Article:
Snowballing My Debt

You may be familiar with the debt-snowball method. If not, check the link. In summary, every month you pay as much as you can against the smallest debt you have and pay the minimum on your other debts. Once you pay off the smallest debt you repeat the process with the next smallest, and so on. As you eliminate debts you should be able to allocate more money to your remaining debts.

I got my tax return checks a couple of weeks ago and used them to pay off my smallest debt; a personal loan I took out last year to buy a car for my younger daughter to drive. Next on the list is one of my older daughter’s student loans.

The alternative to the snowball method is the avalanche method, where you pay as much as you can against the debt with the highest interest rate first. The avalanche method will almost always be less costly than the snowball method, but that assumes you stick with it. The snowball method provides a significant potential psychological advantage: you get a debt completely off your books sooner, giving you a sense of accomplishment and increased confidence to take on the next debt. I can attest to that. It felt good to pay off that loan, despite the fact that I could have paid down a higher interest rate debt instead. And I was a Finance major in college, so you’d think I’d be able to look beyond the emotional part of the decision and focus on the fiscal approach.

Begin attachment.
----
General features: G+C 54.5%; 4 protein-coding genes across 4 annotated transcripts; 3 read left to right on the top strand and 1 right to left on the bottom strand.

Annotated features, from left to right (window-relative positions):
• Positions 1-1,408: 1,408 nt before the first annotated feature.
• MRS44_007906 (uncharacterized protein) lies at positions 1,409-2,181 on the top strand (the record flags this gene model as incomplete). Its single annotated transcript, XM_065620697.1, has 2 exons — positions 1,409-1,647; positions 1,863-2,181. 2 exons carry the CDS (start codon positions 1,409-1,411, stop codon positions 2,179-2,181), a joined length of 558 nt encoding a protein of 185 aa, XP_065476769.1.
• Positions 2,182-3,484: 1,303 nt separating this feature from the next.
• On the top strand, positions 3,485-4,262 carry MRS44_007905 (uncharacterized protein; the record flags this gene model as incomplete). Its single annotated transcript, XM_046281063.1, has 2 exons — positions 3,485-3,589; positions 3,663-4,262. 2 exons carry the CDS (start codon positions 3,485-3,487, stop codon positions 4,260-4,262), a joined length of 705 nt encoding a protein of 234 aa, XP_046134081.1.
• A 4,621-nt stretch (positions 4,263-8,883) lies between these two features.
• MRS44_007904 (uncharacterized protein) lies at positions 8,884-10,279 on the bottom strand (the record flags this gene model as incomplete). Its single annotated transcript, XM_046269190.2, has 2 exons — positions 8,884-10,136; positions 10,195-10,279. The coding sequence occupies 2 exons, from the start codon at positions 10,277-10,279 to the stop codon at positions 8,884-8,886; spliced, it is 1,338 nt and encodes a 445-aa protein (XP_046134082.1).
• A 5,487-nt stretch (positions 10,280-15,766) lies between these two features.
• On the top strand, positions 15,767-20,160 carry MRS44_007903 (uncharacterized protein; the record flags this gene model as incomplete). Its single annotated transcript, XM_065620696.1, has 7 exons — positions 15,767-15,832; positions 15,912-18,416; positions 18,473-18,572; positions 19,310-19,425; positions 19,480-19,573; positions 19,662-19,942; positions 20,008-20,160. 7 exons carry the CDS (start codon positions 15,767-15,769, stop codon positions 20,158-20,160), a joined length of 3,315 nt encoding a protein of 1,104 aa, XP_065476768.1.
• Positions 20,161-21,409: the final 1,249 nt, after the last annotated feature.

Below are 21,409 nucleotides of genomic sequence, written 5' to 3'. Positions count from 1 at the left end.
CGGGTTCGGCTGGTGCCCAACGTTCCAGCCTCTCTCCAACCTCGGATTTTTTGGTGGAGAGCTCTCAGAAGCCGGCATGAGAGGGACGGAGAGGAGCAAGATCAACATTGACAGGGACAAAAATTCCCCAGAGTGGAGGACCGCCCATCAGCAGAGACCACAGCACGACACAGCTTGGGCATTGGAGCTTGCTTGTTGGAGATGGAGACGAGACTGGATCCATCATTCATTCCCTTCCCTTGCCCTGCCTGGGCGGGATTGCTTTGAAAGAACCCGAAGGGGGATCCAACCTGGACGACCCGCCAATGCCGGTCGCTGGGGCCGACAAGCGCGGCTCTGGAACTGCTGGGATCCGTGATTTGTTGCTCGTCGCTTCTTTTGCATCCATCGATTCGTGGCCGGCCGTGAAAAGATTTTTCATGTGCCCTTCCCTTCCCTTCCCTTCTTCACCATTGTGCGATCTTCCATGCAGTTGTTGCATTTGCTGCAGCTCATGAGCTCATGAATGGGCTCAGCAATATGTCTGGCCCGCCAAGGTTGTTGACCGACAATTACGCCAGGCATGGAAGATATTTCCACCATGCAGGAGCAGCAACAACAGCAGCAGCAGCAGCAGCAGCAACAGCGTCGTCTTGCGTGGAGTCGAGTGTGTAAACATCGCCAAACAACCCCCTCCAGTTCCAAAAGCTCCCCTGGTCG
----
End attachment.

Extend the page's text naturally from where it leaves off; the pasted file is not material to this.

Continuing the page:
Nope. Never discount emotions. Fortunes have been made and lost because of them, and for me, debt will be eliminated because of them.